Tim volunteers four months a year at Wild Spirit, improving the treehouse, feeding the horses and spreading the light of his futurism.
(on this picture you can see the light of his futurism)
To make a living, Tim is working part-time in a psychiatric emergency unit in Stockholm. Like we will soon all do if the world takes a positive turn, the rest of the time Tim dedicates to his passions. One of them is the improvement of the Swedish democratic system.
He explains this to me: there is a gigantic gap between the century old model of democracy we are using, and the IT revolution that has been radically changing our social behaviors and given us wider perspectives in the past twenty years.
The Greeks, who invented democracy, were gathering on a hill in Athens to discuss the local problems. To vote, they would simply raise their hands. Later, we adopted a representative system to deal with the impossibility of direct vote with large territories and populations.
Nevertheless in the majority of the countries in the world, we observe state corruption on a massive scale. It seems politics is ruled by big capital. There are very few countries in the world that can actually call themselves democracies, where the power (kratos) is indeed in the hands of the people (demos). (maybe Iceland?)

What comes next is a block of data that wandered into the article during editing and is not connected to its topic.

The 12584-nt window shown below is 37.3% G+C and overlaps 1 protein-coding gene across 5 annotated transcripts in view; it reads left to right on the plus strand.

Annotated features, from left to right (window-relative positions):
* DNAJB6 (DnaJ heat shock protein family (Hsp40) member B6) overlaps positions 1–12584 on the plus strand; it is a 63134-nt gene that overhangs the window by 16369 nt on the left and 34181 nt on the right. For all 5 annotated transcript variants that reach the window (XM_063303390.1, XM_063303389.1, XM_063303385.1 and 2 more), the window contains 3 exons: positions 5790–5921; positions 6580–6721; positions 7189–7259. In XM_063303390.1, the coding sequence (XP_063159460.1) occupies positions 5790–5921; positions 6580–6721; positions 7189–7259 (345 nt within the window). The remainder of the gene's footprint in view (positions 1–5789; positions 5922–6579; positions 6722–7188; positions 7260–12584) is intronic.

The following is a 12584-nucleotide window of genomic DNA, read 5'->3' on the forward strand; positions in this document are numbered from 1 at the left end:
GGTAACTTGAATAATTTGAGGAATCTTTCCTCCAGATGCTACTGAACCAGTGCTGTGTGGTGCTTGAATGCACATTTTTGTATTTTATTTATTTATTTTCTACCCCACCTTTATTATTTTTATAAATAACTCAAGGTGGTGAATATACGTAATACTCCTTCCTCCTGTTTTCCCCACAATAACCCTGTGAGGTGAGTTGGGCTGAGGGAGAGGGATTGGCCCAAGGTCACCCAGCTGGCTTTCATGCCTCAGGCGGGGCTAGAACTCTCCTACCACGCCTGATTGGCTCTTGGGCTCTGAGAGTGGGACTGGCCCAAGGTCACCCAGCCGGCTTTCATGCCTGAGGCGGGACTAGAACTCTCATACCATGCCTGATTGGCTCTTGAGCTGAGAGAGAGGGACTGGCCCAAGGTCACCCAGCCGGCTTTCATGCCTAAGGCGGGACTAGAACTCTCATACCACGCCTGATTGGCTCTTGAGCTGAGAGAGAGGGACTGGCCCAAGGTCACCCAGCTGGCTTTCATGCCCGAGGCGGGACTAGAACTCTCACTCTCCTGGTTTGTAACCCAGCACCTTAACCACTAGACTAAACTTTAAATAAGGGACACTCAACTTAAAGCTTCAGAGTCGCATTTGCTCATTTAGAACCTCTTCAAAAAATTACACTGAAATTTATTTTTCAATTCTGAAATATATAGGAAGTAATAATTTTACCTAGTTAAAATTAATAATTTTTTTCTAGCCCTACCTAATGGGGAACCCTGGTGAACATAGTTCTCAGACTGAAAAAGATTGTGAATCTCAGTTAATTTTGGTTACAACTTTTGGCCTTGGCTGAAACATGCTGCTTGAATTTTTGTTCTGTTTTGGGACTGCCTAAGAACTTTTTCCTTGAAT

But the technologic tools we now have do not just need to be used for profile pictures and social lives, but also our political lives.
Maybe technology can save us ?
Tim is part of the Direct Democrats party which was born in 2002. It is the newest political party in Sweden and is based on a concept called “fluid democracy”. The Direct Democrats’ aim is to create a party that doesn’t have an ideology. It is simply a party that offers to people the possibility to adjust their vote exactly like they wish to – a kind of democracy “à la carte”.
In his plans, institutions and NGOS that are not “party political” like Greenpeace or Amnesty would have the possibility to represent peoples’ voices too. For example: I can give my vote to a classical party like the democrats on social matters but prefer to give my vote to Greenpeace for environmental issues. Whenever democrats and Greenpeace have a disagreement on environment issues, Greenpeace wins the vote. At anytime in the process, I can also choose to vote directly.
Rather than fighting the power by destroying everything completely, we could simply reinvent it by combining the benefits of representative democracy and of direct democracy to embrace a system that would do much better in addressing our modern challenges. 
Many organizations have strong positions on policy, but don’t have the power to influence them, even with petitions and demonstrations. We all know that politics are now ruled by corporations because they have money and money equals influence. Politics is far more about power than about the common good.
Tim’s main focus is on Basic Income (not to be confused with minimum wage), which is a sum of money given to every citizen unconditionally. It is considered as a human right, just like freedom of speech. It is not a favour from the state in exchange of anything, and is given to everyone, billionaires and poor people alike.
This would give concrete meaning to the 25th article of the Universal Human Rights Declaration that stipulates: